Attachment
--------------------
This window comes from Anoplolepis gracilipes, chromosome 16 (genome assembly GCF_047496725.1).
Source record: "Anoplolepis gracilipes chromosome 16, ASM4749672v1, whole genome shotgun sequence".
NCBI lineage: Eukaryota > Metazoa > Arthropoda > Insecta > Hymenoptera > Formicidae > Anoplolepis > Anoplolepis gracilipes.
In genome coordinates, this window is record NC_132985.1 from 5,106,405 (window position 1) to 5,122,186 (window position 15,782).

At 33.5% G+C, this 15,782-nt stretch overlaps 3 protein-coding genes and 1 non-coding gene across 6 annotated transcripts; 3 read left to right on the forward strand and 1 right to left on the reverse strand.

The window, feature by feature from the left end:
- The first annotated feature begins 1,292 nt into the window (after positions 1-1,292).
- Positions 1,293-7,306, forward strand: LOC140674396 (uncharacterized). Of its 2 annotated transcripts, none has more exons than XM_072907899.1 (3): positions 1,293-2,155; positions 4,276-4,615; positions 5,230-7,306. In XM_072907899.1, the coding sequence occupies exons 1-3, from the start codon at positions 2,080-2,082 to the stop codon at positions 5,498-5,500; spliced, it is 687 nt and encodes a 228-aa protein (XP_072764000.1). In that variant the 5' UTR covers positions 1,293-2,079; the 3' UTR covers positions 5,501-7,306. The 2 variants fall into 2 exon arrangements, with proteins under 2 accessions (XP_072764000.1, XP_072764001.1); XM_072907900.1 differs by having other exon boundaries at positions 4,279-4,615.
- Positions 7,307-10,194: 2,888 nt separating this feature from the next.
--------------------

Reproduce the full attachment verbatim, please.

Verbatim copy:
This window comes from Anoplolepis gracilipes, chromosome 16 (genome assembly GCF_047496725.1).
Source record: "Anoplolepis gracilipes chromosome 16, ASM4749672v1, whole genome shotgun sequence".
NCBI lineage: Eukaryota > Metazoa > Arthropoda > Insecta > Hymenoptera > Formicidae > Anoplolepis > Anoplolepis gracilipes.
In genome coordinates, this window is record NC_132985.1 from 5,106,405 (window position 1) to 5,122,186 (window position 15,782).

At 33.5% G+C, this 15,782-nt stretch overlaps 3 protein-coding genes and 1 non-coding gene across 6 annotated transcripts; 3 read left to right on the forward strand and 1 right to left on the reverse strand.

The window, feature by feature from the left end:
- The first annotated feature begins 1,292 nt into the window (after positions 1-1,292).
- Positions 1,293-7,306, forward strand: LOC140674396 (uncharacterized). Of its 2 annotated transcripts, none has more exons than XM_072907899.1 (3): positions 1,293-2,155; positions 4,276-4,615; positions 5,230-7,306. In XM_072907899.1, the coding sequence occupies exons 1-3, from the start codon at positions 2,080-2,082 to the stop codon at positions 5,498-5,500; spliced, it is 687 nt and encodes a 228-aa protein (XP_072764000.1). In that variant the 5' UTR covers positions 1,293-2,079; the 3' UTR covers positions 5,501-7,306. The 2 variants fall into 2 exon arrangements, with proteins under 2 accessions (XP_072764000.1, XP_072764001.1); XM_072907900.1 differs by having other exon boundaries at positions 4,279-4,615.
- Positions 7,307-10,194: 2,888 nt separating this feature from the next.